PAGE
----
Nothing is more rewarding to a museum educator than seeing the positive impact of your programs on students. During the six month run of Alexander Calder: A Balancing Act more than 9,300 students visited the SAM’s galleries and experienced Calder’s work in person. Students learned about how he used geometry and math to create beautify balanced sculptures and created their own works of art out of wire and recycled materials in the museum’s art studio spaces. Here are some of our favorite thank you notes and quotes from students who visited the exhibition.
When you are in Seattle and the weather changes from 65 and sunny to thunderstorms and lighting within the hour, you know it’s…SIFF time! Otherwise known as the time of year when you most want to go into a movie theatre and stop trying to figure out if summer has arrived yet (it hasn’t). If you are as overwhelmed as I am by the 250+ page book of films that SIFF has put out, you’ll want to peruse other people’s lists of “must-see” movies, like this one, focused on the theme of visual arts. As suspected, they mostly fall into the documentary category, but there’s at least one other mixed in. Enjoy! And let me know which ones I forgot – I got a little bleary-eyed by page 235.
As SAM’s summer exhibitions Kurt and love fear pleasure lust pain glamour death—Andy Warhol Media Works opened last week, the Adult Public Programs team has been working hard to get ready for all of the affiliated lectures, performances, tours and June 4th SAM Remix. The simultaneity of these two exhibitions is exciting from a programmatic standpoint because we have the opportunity to use educational experiences to explore some of the conceptual connections between works in both. One of the projects I have focused on developing in recent months is a set of three classes that are part of our adult workshop series “SAM Creates.”
Kurt and love fear pleasure lust pain glamour death — Andy Warhol Media Works, two upcoming special exhibitions, open two weeks from today. Here is “Why Kurt?” the first of a series of 6 videos featuring local artists whose work is central to the exhibition, as well as KEXP DJ and Seattle Weekly columnist Hannah Levin and Jacob McMurray, senior curator at EMP I SFM. This video gets to the heart of the exhibition, articulating Kurt Cobain’s historical impact on our culture, and zeroing in on the influence he has had on artists working today.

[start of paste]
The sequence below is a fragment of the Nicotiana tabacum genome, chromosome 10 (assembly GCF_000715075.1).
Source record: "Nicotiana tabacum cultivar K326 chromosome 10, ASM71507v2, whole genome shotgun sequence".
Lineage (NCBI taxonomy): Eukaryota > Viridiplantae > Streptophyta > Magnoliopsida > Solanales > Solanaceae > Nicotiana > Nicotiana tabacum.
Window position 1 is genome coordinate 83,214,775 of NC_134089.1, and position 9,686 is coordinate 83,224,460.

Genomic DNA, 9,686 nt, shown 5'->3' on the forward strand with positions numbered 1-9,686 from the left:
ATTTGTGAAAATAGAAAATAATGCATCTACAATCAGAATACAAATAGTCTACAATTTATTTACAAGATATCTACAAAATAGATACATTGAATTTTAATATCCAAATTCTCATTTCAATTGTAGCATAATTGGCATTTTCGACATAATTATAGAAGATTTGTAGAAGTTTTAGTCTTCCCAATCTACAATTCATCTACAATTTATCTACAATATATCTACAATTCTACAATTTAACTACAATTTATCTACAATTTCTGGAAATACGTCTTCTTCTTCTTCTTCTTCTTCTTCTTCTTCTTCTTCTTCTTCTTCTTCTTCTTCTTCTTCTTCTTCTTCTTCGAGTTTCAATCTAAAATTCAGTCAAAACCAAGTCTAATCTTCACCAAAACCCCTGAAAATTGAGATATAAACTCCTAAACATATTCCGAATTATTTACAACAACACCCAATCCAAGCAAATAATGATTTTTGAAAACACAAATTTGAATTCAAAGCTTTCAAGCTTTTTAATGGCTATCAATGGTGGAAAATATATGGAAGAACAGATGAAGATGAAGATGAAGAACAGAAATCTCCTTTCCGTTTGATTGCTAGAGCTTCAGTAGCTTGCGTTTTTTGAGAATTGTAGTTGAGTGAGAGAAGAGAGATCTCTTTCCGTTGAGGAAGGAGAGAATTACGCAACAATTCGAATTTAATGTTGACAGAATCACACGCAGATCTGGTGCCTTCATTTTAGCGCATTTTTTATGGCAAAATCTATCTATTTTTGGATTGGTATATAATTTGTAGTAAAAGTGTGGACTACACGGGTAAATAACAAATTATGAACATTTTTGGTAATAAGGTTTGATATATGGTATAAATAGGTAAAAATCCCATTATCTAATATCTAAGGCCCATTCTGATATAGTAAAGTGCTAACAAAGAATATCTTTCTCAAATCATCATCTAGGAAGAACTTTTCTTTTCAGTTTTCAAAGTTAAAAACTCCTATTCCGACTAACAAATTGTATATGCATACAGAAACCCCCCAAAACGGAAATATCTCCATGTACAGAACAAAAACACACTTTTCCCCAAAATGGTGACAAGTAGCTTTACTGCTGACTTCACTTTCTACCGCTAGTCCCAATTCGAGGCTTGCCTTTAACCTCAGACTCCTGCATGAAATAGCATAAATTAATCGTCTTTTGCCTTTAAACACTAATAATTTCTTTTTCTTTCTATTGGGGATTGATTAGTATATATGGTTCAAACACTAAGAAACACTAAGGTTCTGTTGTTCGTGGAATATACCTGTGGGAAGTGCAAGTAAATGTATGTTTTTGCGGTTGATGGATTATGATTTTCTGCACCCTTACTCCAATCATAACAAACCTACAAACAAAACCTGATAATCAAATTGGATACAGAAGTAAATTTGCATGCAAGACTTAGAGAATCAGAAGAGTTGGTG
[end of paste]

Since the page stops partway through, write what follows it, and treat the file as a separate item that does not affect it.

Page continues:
April is the month when we celebrate Earth Day.
Earth Day was founded by U.S. Senator Gaylord Nelson as an environmental teach-in held on April 22, 1970. Interestingly, Nelson announced his intent to have a nationwide grassroots demonstration on behalf of the environment – which led to the first “earth day” – in the spring of 1970 at a conference in Seattle in September 1969. (Source: EarthLink.)
Earth Day gives us a great excuse to look at books and videos in our library collections that focus on environmentalism and land-focused art.
Make your voice heard – there’s a local opportunity for one of 25 eligible historic locations to be granted $1 million dollars by American Express and the National Trust for Historic Preservation through a joint initative called Partners in Preservation. The cash is distributed according to an on-line voting system – according to the PIP website, “At the end of the voting period, the site with the most votes is guaranteed funding from a total of $1 million that American Express will give away to support the preservation of historic places in the Seattle-Puget Sound area.” There are so many great projects – it’ll be hard to narrow down just one.
When a natural disaster strikes, like the recent earthquake in China1, saving human lives is naturally the first concern. In the aftermath however, the loss of cultural artifacts and historic sites can be devastating to communities as well. Art and architecture provide evidence of our shared histories and give us a foundation on which to build a common identity. Living in Seattle, an area of the world prone to seismic activity, one might ask what Fremont would be like without its troll, or the Seattle skyline without the Space Needle? Hopefully, we will never know.
Those who went to the Meany Hall concert of Pakistani musician Ustad Nusrat Fateh Ali Khan in 1993 will still remember the thrill of hearing his voice and his group—with the audience dancing, and dollar bills being thrown onto the stage! It was a taste of the power of qawwali, the musical tradition of Sufis in Pakistan and India.
Sometimes a seemingly simple task like sending out an invitation can end up involving people on the other side of the planet.